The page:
ELVIS Act protecting musicians’ voices “from the misuse of AI” signed into law in Tennessee

The law will officially go into effect 1 July.

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Elvis on stage. He is looking back over his shoulder and smiling, and is holding a guitar.

Image: Michael Ochs Archives / Getty

New protection for songwriters, singers and other music industry professionals against the misuse of their voice using AI has been signed into law in the state of Tennessee, USA.

The ELVIS Act, which stands for “Ensuring Likeness Voice and Image Security” was signed into law on Thursday 21 March by Tennessee Governor Bill Lee in Nashville. It will officially go into effect on 1 July.

As reported by Music Business Worldwide, the ELVIS Act is a first of its kind law to be introduced in the US and updates existing state rules to protect not only against the unauthorised use of someone’s likeness, but now also their voice. The bill was originally introduced in January to update Tennessee’s Protection of Personal Rights law.

The office of Governor Bill Lee shares in a press release that “while Tennessee’s existing law protects name, image and likeness, it doesn’t specifically address new, personalised generative AI cloning models and services that enable human impersonation and allow users to make unauthorised fake works in the image and voice of others”.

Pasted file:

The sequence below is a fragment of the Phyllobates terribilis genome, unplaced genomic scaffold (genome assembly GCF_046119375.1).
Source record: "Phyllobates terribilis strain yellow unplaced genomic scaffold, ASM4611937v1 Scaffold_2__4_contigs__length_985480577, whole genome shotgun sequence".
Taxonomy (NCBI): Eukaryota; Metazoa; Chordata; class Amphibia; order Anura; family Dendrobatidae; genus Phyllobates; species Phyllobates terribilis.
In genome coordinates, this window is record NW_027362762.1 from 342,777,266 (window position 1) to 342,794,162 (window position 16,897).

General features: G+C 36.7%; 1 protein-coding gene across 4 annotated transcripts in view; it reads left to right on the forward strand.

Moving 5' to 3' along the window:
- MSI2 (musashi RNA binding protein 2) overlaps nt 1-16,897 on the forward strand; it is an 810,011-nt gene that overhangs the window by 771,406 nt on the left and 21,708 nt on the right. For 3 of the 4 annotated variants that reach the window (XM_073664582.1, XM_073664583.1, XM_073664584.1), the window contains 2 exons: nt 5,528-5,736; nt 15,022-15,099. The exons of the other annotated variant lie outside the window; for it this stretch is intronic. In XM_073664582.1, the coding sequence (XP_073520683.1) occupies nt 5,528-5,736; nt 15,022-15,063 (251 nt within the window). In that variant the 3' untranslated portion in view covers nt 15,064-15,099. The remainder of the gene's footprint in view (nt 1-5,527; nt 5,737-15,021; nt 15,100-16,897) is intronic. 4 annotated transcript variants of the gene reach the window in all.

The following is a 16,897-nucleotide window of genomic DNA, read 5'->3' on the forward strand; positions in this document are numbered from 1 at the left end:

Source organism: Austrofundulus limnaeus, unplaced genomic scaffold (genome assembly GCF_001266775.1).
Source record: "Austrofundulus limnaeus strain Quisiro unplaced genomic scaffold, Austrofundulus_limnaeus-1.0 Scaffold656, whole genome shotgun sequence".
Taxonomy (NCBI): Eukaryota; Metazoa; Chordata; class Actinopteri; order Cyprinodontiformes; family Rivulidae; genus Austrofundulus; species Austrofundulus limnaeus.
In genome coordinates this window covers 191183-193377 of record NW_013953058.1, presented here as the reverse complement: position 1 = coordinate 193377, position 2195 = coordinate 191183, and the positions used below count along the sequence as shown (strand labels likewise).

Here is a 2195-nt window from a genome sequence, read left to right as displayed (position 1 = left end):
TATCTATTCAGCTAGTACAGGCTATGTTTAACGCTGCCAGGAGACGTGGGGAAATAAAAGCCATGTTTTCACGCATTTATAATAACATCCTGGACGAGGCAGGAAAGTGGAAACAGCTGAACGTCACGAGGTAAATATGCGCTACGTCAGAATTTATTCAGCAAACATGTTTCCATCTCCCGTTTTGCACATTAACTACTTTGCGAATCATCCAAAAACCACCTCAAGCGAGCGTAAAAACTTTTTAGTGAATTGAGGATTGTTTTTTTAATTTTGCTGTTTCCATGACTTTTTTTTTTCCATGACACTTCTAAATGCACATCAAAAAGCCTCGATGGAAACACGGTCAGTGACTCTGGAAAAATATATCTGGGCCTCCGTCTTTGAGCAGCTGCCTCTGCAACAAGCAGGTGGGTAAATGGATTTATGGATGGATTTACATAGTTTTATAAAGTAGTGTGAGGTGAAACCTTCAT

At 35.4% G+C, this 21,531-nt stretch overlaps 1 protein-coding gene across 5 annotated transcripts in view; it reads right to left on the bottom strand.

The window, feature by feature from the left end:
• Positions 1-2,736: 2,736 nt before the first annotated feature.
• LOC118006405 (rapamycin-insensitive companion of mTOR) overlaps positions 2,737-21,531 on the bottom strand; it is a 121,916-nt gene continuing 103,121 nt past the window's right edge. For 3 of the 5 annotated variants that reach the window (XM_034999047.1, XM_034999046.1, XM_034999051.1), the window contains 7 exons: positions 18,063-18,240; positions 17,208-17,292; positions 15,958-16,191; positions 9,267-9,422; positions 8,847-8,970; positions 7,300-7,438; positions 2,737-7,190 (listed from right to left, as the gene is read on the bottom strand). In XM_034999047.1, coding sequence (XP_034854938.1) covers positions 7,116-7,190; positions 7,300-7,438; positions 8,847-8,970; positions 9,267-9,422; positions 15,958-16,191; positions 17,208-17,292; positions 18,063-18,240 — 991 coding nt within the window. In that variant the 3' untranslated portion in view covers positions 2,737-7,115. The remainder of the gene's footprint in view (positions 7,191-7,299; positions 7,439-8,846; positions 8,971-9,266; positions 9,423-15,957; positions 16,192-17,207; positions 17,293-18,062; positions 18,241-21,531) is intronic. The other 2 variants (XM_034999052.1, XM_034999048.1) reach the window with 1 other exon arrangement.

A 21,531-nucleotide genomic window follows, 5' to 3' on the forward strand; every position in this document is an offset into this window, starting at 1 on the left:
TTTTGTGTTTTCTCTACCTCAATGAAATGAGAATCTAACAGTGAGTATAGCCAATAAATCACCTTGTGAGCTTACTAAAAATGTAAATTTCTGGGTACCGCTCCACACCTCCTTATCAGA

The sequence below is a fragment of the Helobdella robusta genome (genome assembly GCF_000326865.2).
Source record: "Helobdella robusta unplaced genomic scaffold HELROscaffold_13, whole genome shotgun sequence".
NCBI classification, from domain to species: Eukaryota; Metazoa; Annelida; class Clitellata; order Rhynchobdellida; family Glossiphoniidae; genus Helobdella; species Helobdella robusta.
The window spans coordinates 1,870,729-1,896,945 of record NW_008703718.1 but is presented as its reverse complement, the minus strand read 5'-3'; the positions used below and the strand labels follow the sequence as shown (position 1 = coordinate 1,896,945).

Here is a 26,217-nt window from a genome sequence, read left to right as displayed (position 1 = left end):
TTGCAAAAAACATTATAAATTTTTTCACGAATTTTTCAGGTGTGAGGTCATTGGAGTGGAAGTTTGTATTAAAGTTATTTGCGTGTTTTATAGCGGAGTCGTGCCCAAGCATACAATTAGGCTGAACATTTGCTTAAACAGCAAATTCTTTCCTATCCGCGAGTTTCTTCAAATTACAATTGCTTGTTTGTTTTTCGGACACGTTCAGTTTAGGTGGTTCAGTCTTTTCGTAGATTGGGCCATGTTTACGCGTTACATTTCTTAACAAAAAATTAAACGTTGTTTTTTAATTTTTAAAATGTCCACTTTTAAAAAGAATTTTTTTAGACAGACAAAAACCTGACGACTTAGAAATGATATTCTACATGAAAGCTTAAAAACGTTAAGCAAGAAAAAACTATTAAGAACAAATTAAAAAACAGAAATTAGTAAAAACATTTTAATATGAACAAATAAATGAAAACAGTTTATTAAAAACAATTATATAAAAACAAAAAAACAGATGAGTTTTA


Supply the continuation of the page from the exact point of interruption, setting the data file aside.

The statement explains,  “Artists and musicians at all levels are facing exploitation and the theft of their integrity, identity, and humanity. This threatens the future of Tennessee’s creators, the jobs that they support across the state and country, and the bonds between fans and their favourite bands.”

Dr. Moiya McTier, Human Artistry Campaign Senior Advisor says, “Fittingly named after one of the world’s most iconic voices, the ELVIS Act marks a history-defining moment – protecting us all from irresponsible and unethical AI. The Human Artistry Campaign applauds this strong, bipartisan effort to stop unauthorised AI-generated deep fakes and voice clones that steal essential parts of our individuality.”

Dr. McTier concludes, “The life’s work and irreplaceable contributions of the creative community to our culture deserve safeguards that allow AI technology to be used responsibly without violating anyone’s rights or appropriating their art.”

Find out more via the Human Artistry Campaign website.


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